In the modern age, most of us live civilised lives, free of any serious physical danger on a daily basis. We are unlikely to fight in wars or hunt for food. We are law-abiding citizens and unlikely to get into public brawls. We tend to stay away from criminal areas by design and probably won’t get into tricky situations. Hence most instances of courage depicted in popular culture are unlikely to happen with us. Courage for us will involve facing our fears on a daily basis – coming clean to our partners, breaking hearts, suffering heartbreaks, admitting our flaws, choosing a path for ourselves, confronting our parents about uncomfortable truths. This is what Dil Dhadakne Do is about. As Kabir finally tells his parents that he is not capable of taking over their business and would like to walk out, he shows courage like never before. The veil of intimidation and humour is finally lifted and for the first time he’s naked. When his mother asks him what he will do with his life, he is forced to take a stand and says he will explore a career in flying.
Ranveer plays Kabir with terrific nuance. There is an inherent sadness in all his scenes, guarded by a well-groomed and put-together exterior. Unlike his other roles, where he can easily dominate the screen with minimal dialogues, here he tries to disappear in every scene. You hear what he says, but notice the other characters more easily. Ranveer understands that the character shies away from the spotlight, and gives in completely without hogging any scene. Akhtar and Kagti know how to capture his insecurities without him uttering a word about it. In one scene, when Jamal uncle is complimenting Ayesha in front of Kabir and Kamal for appearing in the Forbes magazine, and Kamal steps in to say that Kabir will soon appear in it as well, he immediately puts on his sunglasses because he can’t make eye contact anymore. He knows it’s a lie. He knows he will never be as good as his sister or come close to replicating her achievements.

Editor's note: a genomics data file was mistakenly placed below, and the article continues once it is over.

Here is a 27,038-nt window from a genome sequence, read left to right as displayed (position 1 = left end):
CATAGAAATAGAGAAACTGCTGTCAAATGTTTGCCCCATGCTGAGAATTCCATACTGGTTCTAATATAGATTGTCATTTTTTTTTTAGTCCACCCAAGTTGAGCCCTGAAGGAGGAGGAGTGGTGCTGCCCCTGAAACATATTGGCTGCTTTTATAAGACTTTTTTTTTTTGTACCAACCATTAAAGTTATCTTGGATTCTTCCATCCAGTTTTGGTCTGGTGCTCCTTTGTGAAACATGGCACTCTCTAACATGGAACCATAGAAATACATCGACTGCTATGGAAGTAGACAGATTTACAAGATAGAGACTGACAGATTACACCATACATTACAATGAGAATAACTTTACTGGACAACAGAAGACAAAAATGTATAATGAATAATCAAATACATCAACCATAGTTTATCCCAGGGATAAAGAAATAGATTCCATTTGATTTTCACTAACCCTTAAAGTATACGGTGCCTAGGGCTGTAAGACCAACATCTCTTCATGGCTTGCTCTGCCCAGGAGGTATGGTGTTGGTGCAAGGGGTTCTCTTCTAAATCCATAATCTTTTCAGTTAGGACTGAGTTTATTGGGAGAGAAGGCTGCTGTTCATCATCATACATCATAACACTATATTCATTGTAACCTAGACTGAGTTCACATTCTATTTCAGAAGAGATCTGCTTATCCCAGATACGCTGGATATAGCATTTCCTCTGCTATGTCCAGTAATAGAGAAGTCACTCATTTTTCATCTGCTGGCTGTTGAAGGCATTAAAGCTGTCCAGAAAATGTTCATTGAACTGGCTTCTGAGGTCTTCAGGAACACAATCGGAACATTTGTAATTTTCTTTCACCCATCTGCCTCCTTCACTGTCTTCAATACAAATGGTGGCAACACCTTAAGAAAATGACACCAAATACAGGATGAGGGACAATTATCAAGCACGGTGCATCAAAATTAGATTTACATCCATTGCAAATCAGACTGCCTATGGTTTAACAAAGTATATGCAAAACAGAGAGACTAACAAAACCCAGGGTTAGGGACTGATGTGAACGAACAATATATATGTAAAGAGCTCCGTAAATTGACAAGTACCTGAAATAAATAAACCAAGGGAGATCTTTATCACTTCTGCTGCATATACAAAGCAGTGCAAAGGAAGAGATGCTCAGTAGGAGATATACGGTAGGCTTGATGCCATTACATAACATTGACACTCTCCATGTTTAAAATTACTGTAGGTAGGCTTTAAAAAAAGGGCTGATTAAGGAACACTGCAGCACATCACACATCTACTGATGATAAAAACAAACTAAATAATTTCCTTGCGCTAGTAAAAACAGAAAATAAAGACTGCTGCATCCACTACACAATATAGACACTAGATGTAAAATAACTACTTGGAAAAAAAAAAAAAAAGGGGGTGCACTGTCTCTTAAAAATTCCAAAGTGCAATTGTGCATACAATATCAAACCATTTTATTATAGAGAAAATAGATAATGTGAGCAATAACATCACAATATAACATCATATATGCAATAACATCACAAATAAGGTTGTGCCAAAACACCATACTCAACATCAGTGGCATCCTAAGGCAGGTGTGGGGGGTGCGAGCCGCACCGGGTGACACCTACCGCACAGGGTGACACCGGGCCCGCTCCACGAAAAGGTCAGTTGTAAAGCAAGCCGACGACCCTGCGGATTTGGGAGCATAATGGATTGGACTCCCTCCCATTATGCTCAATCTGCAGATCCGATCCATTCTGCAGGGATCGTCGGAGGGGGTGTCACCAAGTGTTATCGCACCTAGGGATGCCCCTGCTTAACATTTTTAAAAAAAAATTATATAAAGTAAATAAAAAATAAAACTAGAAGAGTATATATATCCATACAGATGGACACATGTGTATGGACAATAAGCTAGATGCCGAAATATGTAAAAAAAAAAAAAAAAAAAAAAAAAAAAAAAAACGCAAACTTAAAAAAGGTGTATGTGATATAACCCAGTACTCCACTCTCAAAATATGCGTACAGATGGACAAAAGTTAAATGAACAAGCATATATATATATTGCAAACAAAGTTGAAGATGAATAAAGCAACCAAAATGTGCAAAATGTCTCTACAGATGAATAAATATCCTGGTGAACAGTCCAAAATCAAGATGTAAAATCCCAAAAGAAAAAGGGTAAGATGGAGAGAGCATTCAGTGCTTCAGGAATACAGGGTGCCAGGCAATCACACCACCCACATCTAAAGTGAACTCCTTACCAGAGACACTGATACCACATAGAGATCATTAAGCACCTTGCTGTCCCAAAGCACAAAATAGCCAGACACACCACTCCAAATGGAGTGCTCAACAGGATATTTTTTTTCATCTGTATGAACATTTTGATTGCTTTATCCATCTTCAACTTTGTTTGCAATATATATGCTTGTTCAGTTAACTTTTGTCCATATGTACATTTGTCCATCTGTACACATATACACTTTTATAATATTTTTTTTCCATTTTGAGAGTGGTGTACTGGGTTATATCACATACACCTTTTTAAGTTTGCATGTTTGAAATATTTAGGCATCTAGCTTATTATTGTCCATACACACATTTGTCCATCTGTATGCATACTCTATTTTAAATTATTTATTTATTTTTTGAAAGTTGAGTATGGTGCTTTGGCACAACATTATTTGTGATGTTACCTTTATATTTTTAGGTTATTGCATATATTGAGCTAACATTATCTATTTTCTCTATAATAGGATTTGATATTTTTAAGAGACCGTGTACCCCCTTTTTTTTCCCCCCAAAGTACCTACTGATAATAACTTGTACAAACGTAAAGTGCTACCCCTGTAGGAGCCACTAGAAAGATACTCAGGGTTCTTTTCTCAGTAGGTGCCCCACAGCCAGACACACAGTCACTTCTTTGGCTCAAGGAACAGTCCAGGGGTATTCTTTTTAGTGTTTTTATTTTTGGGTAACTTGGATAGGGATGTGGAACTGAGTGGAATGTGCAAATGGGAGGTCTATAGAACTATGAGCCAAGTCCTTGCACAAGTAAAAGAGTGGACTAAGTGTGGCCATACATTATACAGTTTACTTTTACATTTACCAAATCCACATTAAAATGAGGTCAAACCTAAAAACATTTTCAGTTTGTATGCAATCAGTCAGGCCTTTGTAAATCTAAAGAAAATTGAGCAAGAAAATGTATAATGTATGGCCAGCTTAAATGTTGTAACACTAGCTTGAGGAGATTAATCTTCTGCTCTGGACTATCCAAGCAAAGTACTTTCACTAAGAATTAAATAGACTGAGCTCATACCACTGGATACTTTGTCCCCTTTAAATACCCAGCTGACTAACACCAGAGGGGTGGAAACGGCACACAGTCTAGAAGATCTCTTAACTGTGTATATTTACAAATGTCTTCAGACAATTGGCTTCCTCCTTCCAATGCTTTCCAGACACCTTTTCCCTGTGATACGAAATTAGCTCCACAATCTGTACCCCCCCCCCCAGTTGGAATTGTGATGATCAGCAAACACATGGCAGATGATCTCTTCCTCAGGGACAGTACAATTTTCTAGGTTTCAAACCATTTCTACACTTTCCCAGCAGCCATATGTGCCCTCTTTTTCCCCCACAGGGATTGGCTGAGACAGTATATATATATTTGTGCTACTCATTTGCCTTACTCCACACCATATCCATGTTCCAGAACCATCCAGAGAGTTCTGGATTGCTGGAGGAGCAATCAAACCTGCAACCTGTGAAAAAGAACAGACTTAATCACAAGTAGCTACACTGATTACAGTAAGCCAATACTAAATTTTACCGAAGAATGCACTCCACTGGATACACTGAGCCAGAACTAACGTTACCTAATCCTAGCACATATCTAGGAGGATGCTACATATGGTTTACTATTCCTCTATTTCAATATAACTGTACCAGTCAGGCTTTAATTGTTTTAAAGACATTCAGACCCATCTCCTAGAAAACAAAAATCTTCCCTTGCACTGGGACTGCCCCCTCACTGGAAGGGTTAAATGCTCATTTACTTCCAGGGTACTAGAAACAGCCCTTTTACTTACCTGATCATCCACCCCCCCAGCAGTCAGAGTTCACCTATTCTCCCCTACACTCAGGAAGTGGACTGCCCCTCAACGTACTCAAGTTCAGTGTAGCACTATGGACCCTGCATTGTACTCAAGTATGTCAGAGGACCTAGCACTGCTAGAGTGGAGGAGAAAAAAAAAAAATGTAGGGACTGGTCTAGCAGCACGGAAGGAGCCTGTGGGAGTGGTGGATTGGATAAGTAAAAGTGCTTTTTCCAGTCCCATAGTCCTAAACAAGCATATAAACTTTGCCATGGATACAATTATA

I wonder if Kabir actually found Farah in the end. If he did, would she leave her free-spirited life to go live with him in Delhi as his wife? Would he commit to moving out of India and living with her while pursuing a career as a pilot? Would this spurt of courage last very long? Would Kabir and Farah be compatible beyond a ten-day cruise trip? Perhaps this could be a movie in itself. I would definitely want to see how Kabir treads the road less travelled.
Disclaimer: This article has not been written by Film Companion’s editorial team.